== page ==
Should I log that a user changed their password?

edruid 05/15/2018. 5 answers, 3.419 views
passwords logging password-reset

Are there any security concerns with logging that a user changed their password? I'm already logging whenever an admin changes a users password for audit purposes, but is there a reason to not have a log of when each user changed their own password?

Edit: Answers to questions below

What is your expected gain from this?

Mainly forensic. The ability to see who (user_id of admin or self) changed the password in case the user claims they were hacked.

Who would have access to these logs?

System administrators and possibly a small support team.

About what kind of accounts are we talking about?

User accounts on an e-learning platform i.e. teachers and students.

Also, do you have password expiration rules?

No. I'm talking about storing when every change of password was done, not only the last change.

5 Answers


Shane Andrie 05/15/2018.

To, answer your question, No, there is no security concerns by logging a password change, but be careful what you show.

What to log?

When designing logging for Security purposes you want to address these questions:

When did the event happen?

  • The date and time the event occurred (Use the common log format)

What was the event?

  • A short description of the event (e.g Password Change)

Who triggered the event?

  • The user id, name, email or some unique identifier

Why was the even triggered?

  • This is not the same as the "What" even though many people use it that way. This is the reason the event was executed. (e.g Password changed due to policy, User manually changed password, etc). This can really good for weeding out noise.

Scenarios

One of the best methods for discussing what to see is via scenarios and asking the team:

  • What information does the event provide?
  • Is the event required for compliance / legal?
  • Are we logging for detective reason? (e.g Triggering a SIEM) or for corrective? (e.g Forensics after the fact)
  • Who will be looking at the logs?
  • How will we protect the logs?

Example:

James is part of the IR team, which is responsible for Made-Up Company's critical application 'Non-Existence'. James want to be able to see all password changes in order to detect changes that occur outside the normal policy process. These events will trigger and investigation if a password change happens without an incident logged by the support team. Logs will be sent to the IR SIEM appliance which will use a rule set to trigger warnings to the IR team when an incident cannot be correlated to a password change outside of a required policy change.

(Obligatorily caution for using this at a workplace. I just made this example up.)


workoverflow 05/15/2018.

There is no reason NOT to log something, but be sure you log what you NEED to log.

You can theoretically log everything the users does, (down to mouse pointer movement, clicks, and when a window is the foreground or not).

But, do you NEED to log everything? Can you log everything without sacrificing performance? Can you store the logs for a useful period of time?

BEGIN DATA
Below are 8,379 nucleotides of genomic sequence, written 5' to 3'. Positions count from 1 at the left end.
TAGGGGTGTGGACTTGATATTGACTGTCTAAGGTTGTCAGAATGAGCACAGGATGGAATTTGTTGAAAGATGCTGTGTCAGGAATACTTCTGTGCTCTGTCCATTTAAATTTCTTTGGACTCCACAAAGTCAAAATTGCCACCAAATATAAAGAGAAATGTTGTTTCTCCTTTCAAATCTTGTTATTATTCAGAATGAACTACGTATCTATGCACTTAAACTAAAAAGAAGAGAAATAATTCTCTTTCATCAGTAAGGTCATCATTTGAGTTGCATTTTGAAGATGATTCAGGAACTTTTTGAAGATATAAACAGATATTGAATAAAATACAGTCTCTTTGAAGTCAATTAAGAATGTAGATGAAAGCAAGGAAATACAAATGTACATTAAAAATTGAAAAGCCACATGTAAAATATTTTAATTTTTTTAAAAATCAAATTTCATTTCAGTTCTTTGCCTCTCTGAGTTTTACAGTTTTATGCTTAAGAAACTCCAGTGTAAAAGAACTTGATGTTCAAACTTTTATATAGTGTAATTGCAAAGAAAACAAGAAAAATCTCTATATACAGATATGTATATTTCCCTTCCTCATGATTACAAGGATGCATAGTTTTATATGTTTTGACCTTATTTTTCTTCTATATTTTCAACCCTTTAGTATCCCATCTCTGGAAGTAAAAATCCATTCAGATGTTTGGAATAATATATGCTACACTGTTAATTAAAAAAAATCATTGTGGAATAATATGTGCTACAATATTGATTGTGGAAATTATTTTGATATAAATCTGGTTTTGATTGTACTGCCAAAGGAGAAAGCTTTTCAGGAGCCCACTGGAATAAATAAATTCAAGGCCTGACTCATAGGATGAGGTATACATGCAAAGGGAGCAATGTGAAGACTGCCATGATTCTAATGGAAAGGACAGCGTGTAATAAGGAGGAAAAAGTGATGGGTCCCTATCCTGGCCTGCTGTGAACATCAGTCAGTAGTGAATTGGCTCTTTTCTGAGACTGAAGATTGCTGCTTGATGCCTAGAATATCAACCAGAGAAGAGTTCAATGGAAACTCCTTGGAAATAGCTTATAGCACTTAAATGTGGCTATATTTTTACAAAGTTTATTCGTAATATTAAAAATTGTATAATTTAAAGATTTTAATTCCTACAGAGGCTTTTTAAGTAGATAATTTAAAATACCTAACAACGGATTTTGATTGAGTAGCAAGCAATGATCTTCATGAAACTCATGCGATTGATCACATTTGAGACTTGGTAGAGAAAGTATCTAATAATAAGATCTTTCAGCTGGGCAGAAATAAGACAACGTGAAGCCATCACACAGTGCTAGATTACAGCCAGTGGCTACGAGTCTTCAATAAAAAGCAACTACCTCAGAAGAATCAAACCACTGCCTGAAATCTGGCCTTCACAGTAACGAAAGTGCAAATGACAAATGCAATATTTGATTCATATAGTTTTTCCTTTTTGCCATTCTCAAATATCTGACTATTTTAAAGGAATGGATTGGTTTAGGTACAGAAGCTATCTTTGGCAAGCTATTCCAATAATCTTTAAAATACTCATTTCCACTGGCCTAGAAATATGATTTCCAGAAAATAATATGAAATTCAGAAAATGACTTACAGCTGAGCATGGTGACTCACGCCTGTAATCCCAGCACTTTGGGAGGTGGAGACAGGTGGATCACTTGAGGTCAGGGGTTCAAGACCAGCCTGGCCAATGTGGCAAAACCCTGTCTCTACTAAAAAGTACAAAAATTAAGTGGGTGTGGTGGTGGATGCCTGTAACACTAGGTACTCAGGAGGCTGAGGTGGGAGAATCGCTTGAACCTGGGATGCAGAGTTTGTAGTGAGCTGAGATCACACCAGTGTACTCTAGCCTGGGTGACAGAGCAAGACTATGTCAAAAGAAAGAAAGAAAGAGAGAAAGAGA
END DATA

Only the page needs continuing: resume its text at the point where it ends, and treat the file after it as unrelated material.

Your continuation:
There is no reason not to log when the user changes his/her password. You can remind them on a failed login that they have changed their password X days ago. Or any feature that you can build on the history, habits, and patterns of password changing.

You can even correlate the password changing with major security breaches to determine how "techy" the user is.


Sangam Belose 05/15/2018.

You can log some message to indicate that the user has changed the password along with some information like ipaddress(to track if somebody has inadvertently changed his passsword) from where he has changed the password.

Please avoid logging PII information which will lead back to specific user if the log file is leaked.


Ghost8472 05/15/2018.

Not logging them is more of a security risk than logging them, but (as everyone else has said) be careful what/how you log the info.

Other answers point out that the logs will allow your admins to detect behavior from breaches, and sending notifications to users will allow them to detect breaches individually.

I think we are all assuming that you are storing your passwords as hashes with randomized salts. Just a reminder that using randomized salts will significantly slow down an attacker's ability to crack the hashed passwords, as they have to do the full cracking process for each unique salt (which is hopefully unique to each password in the system, and each time they are changed).

If you wanted to implement some new password policies, then you could:

  • keep records (maybe not "logs") of when passwords were changed
  • keep a hashed version of the password, with its randomized salt

These allow you to later implement policies for:

  • expiration, using just the timestamp portion
  • password history, by hashing the new password with each of the historical salts, and comparing to the historical hashes, to ensure the user isn't reusing old passwords

Sentinel 05/15/2018.

One of the above answers mentions this in passing and I will emphasize the two key things you should look at:

  1. Maintain the hash list to ensure user is not reusing old pwords.
  2. Do not store when, so hackers cannot work with pword longevity info. Eg. UserX resets pword end of every month.

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